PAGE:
Bill Morneau’s July 18, 2017 Announcement on Tax Planning for Private Corporations.
On July 18, 2017 the Federal liberals through the department of finance announced some major tax changes that could potentially affect millions of small business owners across Canada. Draft legislation was proposed including the following:
- An additional tax on dividends to certain shareholders to discourage income splitting,
- The elimination of the ability to multiply the capital gains exemption on the sale of shares of small business corporations
- A set of extremely complex rules to eliminate the benefit of using after-corporate tax dollars to invest.
- Elimination of the ability to convert dividends to capital gains
What does this mean to the private corporation owner?
In the past, a large portion of income tax planning that we conducted relied on the ability to split income with family members and shelter after tax corporate income within a private company for investment purposes. This was achievable using completely legal and vetted structures. The announced changes will limit if not eliminate most of these strategies.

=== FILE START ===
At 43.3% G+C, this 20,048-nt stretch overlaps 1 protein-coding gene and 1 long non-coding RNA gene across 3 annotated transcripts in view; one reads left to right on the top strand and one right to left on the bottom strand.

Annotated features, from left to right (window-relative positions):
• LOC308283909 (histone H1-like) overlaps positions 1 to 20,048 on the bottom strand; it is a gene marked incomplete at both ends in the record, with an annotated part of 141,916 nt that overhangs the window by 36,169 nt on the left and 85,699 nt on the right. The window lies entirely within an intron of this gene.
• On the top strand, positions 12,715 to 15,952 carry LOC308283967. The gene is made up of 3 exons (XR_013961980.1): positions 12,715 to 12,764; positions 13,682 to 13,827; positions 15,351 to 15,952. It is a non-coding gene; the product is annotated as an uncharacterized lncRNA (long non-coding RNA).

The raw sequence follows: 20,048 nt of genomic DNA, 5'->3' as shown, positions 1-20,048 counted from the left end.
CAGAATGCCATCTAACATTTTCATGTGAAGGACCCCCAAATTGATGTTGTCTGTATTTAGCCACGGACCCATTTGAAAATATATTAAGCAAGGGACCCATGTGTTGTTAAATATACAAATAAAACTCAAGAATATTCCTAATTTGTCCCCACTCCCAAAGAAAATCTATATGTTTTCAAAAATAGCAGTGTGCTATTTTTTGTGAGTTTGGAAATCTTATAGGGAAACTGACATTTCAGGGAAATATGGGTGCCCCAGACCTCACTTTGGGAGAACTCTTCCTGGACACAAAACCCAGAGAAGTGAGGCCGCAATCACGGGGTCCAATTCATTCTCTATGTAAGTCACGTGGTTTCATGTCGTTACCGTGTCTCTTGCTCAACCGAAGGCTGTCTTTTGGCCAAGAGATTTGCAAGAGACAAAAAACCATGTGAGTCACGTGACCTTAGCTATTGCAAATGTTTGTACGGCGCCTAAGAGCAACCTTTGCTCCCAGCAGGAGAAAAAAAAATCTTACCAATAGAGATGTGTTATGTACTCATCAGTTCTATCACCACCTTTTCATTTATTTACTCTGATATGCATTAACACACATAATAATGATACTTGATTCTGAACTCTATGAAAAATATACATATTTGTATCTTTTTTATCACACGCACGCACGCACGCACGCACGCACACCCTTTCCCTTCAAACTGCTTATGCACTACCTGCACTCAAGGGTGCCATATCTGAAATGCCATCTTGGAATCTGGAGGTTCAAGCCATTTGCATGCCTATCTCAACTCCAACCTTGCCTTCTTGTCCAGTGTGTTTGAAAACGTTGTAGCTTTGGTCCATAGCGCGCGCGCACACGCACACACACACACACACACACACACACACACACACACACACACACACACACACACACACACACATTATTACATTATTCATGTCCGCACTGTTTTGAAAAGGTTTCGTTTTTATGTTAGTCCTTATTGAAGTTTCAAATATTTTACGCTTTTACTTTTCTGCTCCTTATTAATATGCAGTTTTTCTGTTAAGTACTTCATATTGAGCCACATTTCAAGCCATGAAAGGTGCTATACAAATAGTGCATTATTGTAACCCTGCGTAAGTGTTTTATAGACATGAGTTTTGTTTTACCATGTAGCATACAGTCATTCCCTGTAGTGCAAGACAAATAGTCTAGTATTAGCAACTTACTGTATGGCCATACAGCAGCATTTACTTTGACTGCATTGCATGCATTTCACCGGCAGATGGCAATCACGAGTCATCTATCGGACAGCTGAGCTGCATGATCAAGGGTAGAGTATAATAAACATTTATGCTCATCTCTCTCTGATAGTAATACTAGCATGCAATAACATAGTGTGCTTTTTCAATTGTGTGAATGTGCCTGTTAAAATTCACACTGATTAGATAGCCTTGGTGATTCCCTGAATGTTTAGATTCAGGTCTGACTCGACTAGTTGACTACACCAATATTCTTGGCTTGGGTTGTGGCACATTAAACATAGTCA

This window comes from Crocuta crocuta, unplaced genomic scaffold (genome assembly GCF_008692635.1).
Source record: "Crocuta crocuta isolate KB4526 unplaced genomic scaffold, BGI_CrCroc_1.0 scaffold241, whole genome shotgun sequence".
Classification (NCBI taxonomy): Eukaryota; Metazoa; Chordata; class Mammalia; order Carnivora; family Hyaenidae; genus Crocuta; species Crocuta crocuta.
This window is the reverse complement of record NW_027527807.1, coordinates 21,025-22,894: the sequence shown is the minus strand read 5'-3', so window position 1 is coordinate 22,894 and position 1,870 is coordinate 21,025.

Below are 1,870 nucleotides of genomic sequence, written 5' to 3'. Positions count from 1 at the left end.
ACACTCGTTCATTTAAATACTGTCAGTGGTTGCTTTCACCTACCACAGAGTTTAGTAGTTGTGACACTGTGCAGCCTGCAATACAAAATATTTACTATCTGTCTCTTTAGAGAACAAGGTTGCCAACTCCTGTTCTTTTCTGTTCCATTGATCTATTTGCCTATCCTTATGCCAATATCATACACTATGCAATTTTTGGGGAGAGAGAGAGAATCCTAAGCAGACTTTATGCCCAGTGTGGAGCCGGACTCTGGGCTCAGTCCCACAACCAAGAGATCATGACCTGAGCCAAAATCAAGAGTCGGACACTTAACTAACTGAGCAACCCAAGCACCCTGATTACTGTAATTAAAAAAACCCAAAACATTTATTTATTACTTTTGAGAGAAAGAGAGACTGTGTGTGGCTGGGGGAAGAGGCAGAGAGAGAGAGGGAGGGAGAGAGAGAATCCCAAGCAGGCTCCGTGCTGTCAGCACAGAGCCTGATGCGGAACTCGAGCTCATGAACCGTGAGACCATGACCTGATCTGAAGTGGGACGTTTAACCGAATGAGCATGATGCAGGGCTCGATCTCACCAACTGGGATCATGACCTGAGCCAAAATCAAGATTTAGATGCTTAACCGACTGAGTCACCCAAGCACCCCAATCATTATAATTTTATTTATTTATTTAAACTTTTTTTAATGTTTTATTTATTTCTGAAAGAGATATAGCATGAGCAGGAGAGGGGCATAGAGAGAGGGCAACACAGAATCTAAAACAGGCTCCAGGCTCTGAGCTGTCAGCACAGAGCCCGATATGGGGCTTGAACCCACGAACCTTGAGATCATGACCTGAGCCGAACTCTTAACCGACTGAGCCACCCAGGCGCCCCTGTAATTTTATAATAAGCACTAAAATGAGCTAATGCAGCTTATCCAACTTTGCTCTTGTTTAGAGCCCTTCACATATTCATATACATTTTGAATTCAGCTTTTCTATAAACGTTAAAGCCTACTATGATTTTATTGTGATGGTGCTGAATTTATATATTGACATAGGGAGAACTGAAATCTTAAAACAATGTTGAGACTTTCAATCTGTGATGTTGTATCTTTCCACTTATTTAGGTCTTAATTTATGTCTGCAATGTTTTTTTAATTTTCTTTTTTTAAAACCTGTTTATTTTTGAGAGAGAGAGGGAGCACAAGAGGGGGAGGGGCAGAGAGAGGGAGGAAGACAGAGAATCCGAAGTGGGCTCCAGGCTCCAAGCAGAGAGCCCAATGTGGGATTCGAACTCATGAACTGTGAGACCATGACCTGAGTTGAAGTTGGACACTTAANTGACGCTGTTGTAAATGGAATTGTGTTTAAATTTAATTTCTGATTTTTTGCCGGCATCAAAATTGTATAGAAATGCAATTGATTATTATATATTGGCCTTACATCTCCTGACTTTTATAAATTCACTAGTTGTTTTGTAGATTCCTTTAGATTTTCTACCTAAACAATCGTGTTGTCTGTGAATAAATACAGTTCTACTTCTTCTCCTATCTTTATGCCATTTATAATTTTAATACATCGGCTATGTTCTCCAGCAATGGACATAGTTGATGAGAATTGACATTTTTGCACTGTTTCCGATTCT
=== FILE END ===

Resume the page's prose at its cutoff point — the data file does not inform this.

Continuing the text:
Do we need to panic?
There is no need to panic (yet). This legislation is only in draft form at this point. The department of finance has consulted public feedback on the proposals and has given a deadline of October 2, 2017. We are waiting to see what will actually be enacted into law. In the meantime we are working to develop new planning strategies based on the proposed tax regime. We plan to keep up-to-date and provide our clients with options going forward.
Overall, these are some of the largest changes to the taxation of private corporations that any of us have seen in our careers. We are currently assessing the details of these proposals and waiting to see what the Liberals will ultimately decide with respect to them.
For more information on this please contact one of our professionals and we would be happy to discuss what we know so far and our opinions.
Here is a link to the Department of finance website with further details http://www.fin.gc.ca/n17/data/17-066_1-eng.asp